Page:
1. 1. The 'untrusted' examples serve to show how any trusted lock that they can access can be used to attack the program (by engaging the lock and never releasing it). Ultimately this is an access control problem, which is largely addressed by the "private" keyword, as well as by package-private classes, fields, and methods. It is certainly possible for trusted code to leak a private lock object to untrusted code, and we cover the most common case here: a public getter method.

      2. Java's reflection mechanisms are designed to respect access restrictions. While you can create a class with the same qualified (package) name as the trusted class, if your class is loaded by a different class loader, then the packages are different (even if their names match). If the trusted class is part of an application that uses the same class loader to load your untrusted class (say via a plugin mechanism), then it is vulnerable as you suggest. But that would be an insecure design, and not the fault of the class with a private-package lock. See SEC05-J. Do not use reflection to increase accessibility of classes, methods, or fields for further details.

      1. David Svoboda: I think you have misunderstood the gist of both of my points.

        The first issue is that the "untrusted", or malicious code examples as they are shown above are not actually harming anything. The reason being is that you are synchronizing on an object, instantiated locally to the client (presumably attacker's) code - so this not going to block the execution of trusted code by holding the lock on this instance of the trusted class, precisely because the object is "private" to you. A more convincing and realistic illustration would look like so:

        The larger picture behind my second point is that the exception to this rule relating to making your class package private does not generally hold true, in the presence of a simple arrangement like this:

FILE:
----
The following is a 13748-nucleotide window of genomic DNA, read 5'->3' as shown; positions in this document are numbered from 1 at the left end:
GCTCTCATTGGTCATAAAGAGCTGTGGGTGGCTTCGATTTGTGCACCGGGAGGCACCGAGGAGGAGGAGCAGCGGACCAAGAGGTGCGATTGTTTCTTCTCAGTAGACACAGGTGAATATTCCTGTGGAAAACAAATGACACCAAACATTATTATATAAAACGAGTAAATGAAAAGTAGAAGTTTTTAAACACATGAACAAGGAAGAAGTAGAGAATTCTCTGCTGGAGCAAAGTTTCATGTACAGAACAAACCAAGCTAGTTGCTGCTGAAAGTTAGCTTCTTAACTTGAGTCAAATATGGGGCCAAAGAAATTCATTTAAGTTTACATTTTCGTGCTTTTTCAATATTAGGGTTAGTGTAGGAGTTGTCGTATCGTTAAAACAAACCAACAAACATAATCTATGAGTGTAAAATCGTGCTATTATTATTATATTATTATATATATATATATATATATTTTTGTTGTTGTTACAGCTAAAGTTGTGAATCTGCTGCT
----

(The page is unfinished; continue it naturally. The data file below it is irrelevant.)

Finally (and I just noticed this), the non-compliant code example that claims to immediately release the lock on a publicly accessible lock object is wrong too, specifically this snippet will cause an IllegalMonitorStateExeption thrown immediately, instead of releasing the lock held by the trusted code (this example also suffers from the same issue I pointed out in my point 1):

        The reason for this is you cannot invoke wait() on an object's monitor without owning it (i.e. do it outside of a synchronized block). It's also the reason why it is generally not possible for untrusted code to release a scoped lock taken by trusted code, unless the untrusted code is on the call stack from the trusted code itself, inside the lock scope - but in that case, you're dead in the water anyway, as all sorts of nasty things are possible.

        1. The first issue is that the "untrusted", or malicious code examples as they are shown above are not actually harming anything. The reason being is that you are synchronizing on an object, instantiated locally to the client (presumably attacker's) code - so this not going to block the execution of trusted code by holding the lock on this instance of the trusted class, precisely because the object is "private" to you. A more convincing and realistic illustration would look like so: